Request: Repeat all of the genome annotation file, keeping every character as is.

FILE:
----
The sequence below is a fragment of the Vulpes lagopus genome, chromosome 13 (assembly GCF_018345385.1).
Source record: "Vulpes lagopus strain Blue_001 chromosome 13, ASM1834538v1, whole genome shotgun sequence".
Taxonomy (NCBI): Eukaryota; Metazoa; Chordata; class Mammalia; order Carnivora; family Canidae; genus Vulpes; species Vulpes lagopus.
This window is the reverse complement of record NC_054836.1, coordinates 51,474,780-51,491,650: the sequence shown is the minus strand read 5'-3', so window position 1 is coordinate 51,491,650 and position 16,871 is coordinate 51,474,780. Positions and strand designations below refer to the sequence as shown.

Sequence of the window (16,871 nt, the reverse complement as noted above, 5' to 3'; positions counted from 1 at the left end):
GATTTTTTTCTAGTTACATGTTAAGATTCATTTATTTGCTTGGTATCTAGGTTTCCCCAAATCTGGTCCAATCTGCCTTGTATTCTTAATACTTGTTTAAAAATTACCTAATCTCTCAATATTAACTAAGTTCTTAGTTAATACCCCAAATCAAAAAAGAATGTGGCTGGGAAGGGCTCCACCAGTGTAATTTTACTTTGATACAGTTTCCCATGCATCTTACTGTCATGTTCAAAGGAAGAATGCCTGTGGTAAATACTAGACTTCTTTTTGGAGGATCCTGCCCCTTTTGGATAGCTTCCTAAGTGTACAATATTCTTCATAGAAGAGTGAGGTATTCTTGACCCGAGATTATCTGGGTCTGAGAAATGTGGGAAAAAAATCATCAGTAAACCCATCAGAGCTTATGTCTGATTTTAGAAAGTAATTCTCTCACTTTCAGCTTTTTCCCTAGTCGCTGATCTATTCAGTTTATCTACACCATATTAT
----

The sequence below is a fragment of the Vulpes lagopus genome, chromosome 13 (assembly GCF_018345385.1).
Source record: "Vulpes lagopus strain Blue_001 chromosome 13, ASM1834538v1, whole genome shotgun sequence".
Taxonomy (NCBI): Eukaryota; Metazoa; Chordata; class Mammalia; order Carnivora; family Canidae; genus Vulpes; species Vulpes lagopus.
This window is the reverse complement of record NC_054836.1, coordinates 51,474,780-51,491,650: the sequence shown is the minus strand read 5'-3', so window position 1 is coordinate 51,491,650 and position 16,871 is coordinate 51,474,780. Positions and strand designations below refer to the sequence as shown.

Sequence of the window (16,871 nt, the reverse complement as noted above, 5' to 3'; positions counted from 1 at the left end):
GATTTTTTTCTAGTTACATGTTAAGATTCATTTATTTGCTTGGTATCTAGGTTTCCCCAAATCTGGTCCAATCTGCCTTGTATTCTTAATACTTGTTTAAAAATTACCTAATCTCTCAATATTAACTAAGTTCTTAGTTAATACCCCAAATCAAAAAAGAATGTGGCTGGGAAGGGCTCCACCAGTGTAATTTTACTTTGATACAGTTTCCCATGCATCTTACTGTCATGTTCAAAGGAAGAATGCCTGTGGTAAATACTAGACTTCTTTTTGGAGGATCCTGCCCCTTTTGGATAGCTTCCTAAGTGTACAATATTCTTCATAGAAGAGTGAGGTATTCTTGACCCGAGATTATCTGGGTCTGAGAAATGTGGGAAAAAAATCATCAGTAAACCCATCAGAGCTTATGTCTGATTTTAGAAAGTAATTCTCTCACTTTCAGCTTTTTCCCTAGTCGCTGATCTATTCAGTTTATCTACACCATATTAT